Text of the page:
Nefertari Merytmut (? – 1250 BCE)



Nefertari, was Chief/Great Royal Wife to Ramesses II, the 3rd Pharaoh of the 19th Dynasty. He was called Ramesses the Great, for he was one of the greatest and most powerful Pharaohs of the Egyptian Empire. He was known for his several military campaigns into Syria, Nubia, Libya, and his peace treaty with the Hittites. He was also a great builder of astounding tombs and monuments.

It was after the discovery of the Nefertari’s tomb, the largest of the Queen’s tombs in the Valley of the Dead, that we see her importance. We uncovered that she was the favorite and most beloved wife of her husband. “My love is unique — no one can rival her, for she is the most beautiful woman alive. Just by passing, she has stolen away my heart,” he writes on the walls of her tomb in Egyptian hieroglyphs. Her walls are covered in words of love and devotion and poetry from the Great Ramesses II. This is significant as although a lot of marriages of the Pharaohs were politically/traditionally motivated, this was not necessarily the case with all.

Although very little is known about Nefertari, the discovery of her tomb and the romantic ideal of a powerful Pharaoh besotted with his lady has made Nefertari one of the more famous Egyptian queens along with Cleopatra, Nefertiti, and Hatshepsut. But, who was she?

Nefertari, given her age at death and the discovery of the Pharaoh Ay’s cartouche in her tomb could possibly mean that she was a great granddaughter to him. This is speculation, but it would make sense. We also only know that she married Ramesses before he became Pharaoh of Egypt. Nefertari was one of seven royal consorts to Ramesses II, but no others received quit as much attention and honors from the Pharaoh. Even though Pharaohs could have several wives and it was hard to say how many they actually had, they did usually have Chief/favorite wives. From the children of these wives is where the next Pharaohs and Queens would come from. It was not uncommon for half brother and sisters of chief wives to marry. This was a way to keep the blood line pure in their beliefs.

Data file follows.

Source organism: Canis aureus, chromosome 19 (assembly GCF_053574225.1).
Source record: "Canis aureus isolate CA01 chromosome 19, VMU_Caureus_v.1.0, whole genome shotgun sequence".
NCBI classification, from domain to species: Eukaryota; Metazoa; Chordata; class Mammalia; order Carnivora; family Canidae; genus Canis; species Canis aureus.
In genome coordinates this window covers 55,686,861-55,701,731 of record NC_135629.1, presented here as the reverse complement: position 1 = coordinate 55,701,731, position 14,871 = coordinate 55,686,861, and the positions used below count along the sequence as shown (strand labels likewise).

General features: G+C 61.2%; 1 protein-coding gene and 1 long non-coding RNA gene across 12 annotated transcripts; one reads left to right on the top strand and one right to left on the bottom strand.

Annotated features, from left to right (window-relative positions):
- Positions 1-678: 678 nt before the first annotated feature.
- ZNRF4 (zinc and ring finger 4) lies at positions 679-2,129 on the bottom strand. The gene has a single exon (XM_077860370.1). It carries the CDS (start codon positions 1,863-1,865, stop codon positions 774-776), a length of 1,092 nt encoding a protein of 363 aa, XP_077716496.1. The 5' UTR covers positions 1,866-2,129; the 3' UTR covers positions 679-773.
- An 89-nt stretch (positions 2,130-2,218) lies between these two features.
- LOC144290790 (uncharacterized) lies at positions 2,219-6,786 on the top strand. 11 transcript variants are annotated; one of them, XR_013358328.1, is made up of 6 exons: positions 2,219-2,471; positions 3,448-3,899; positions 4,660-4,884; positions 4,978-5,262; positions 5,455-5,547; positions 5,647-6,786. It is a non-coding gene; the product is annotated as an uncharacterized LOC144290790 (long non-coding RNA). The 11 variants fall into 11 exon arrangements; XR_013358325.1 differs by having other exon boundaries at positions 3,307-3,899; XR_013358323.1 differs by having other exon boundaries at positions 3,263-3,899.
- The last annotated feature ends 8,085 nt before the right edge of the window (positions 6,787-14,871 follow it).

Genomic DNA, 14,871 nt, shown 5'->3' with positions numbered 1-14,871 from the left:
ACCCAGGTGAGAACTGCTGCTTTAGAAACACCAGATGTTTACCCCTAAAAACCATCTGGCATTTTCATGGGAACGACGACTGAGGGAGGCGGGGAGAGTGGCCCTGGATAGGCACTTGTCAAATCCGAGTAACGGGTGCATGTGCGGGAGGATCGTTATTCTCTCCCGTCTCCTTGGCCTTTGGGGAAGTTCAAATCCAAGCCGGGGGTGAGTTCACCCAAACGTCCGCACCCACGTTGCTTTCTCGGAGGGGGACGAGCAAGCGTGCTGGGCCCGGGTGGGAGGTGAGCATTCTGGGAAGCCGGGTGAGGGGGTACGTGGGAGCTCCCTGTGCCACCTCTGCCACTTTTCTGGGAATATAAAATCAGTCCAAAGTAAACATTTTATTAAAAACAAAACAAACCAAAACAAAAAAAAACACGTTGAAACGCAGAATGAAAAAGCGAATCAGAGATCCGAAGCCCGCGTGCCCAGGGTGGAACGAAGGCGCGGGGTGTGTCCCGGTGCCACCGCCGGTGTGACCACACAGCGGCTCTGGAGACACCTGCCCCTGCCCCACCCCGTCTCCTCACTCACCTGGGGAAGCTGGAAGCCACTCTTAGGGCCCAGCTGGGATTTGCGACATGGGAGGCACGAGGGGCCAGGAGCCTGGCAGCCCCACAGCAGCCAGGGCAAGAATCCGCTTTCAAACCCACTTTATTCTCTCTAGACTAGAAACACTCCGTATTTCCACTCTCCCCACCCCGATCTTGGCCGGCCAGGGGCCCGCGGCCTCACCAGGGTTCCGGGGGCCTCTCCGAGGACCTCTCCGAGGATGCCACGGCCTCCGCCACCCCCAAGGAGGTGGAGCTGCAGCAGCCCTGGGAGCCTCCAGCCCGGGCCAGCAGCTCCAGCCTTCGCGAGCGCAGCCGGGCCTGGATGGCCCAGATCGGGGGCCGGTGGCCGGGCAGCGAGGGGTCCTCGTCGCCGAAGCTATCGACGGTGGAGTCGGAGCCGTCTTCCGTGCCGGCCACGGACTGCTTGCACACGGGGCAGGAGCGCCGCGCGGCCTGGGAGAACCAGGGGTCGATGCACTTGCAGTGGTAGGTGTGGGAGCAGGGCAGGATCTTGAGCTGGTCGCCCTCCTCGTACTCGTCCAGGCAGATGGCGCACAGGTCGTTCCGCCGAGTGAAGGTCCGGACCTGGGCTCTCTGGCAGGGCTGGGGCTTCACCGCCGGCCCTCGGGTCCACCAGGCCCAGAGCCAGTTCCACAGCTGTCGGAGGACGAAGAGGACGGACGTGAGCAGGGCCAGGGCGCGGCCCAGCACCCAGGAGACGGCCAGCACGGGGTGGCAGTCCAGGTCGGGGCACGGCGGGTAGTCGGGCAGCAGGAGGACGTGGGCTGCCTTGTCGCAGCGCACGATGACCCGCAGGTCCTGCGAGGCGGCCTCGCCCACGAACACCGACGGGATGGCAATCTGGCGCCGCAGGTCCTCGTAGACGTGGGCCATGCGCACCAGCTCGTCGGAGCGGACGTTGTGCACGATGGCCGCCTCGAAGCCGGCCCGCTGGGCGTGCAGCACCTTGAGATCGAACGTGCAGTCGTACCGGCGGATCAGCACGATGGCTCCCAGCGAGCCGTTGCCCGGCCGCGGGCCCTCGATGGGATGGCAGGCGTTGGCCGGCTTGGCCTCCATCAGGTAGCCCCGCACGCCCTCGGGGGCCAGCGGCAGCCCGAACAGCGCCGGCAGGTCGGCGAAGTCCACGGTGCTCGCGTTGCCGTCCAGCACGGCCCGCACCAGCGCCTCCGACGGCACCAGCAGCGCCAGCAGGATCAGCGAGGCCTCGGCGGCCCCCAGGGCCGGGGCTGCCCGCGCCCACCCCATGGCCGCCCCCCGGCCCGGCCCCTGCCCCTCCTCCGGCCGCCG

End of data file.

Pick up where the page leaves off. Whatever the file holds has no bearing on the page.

Also the Pharaoh and his 1st Chief Wife, or his Great Wife, were reincarnations of the brother and sister God and Goddess, Osiris and Isis. This, and the fact that all Egyptian names were so similar or exactly the same (people always named their babies the same names) makes it difficult to separate mother, father, son, daughter, etc… from each other. The royal inbreeding and use of the same names just makes it difficult to get a clear picture. It’s quit a trial for historians and archaeologists to sort through this mess. Sometimes, forensic anthropologists or physical anthropologists are very helpful if there are well preserved mummified corpses to be examined.

There were possibly eight children between Ramesses and Nefertari, but Ramesses had a total of at least 28 sons and 11 daughters which are recorded. This number could be a lot greater, especially due to lesser wives/concubines and daughters. Not all daughters were important enough to be recorded in history. Ramesses’s 13th son by another wife, Isetnofret, would be the next Pharaoh. Two of Nefertari’s sons died as young men during their father’s reign, and the 3rd son was a high priest and would not become Pharaoh.

What we see regarding Neferari’s importance and esteem by her husband were the many monuments of her likeness seated beside the Pharaoh, and her image depicted all over important buildings, such as  at Luxor and Karnak. She is always shown more prominently and more often than the Pharaoh’s other wives. We even know that she was involved politically within the Empire. Her name is mentioned in cuneiform tablets from the Hittites. She corresponded with the Hittite King and Queen, helping to negotiate peace between them. There is even mention of her sending gifts.

By the looks of the walls of her tomb, her death probably devastated Ramesses, the man and King who gave her the title of ‘The one for whom the sun shines.’ No one had seen anything quite as touching within any other Egyptian Queen’s tomb before.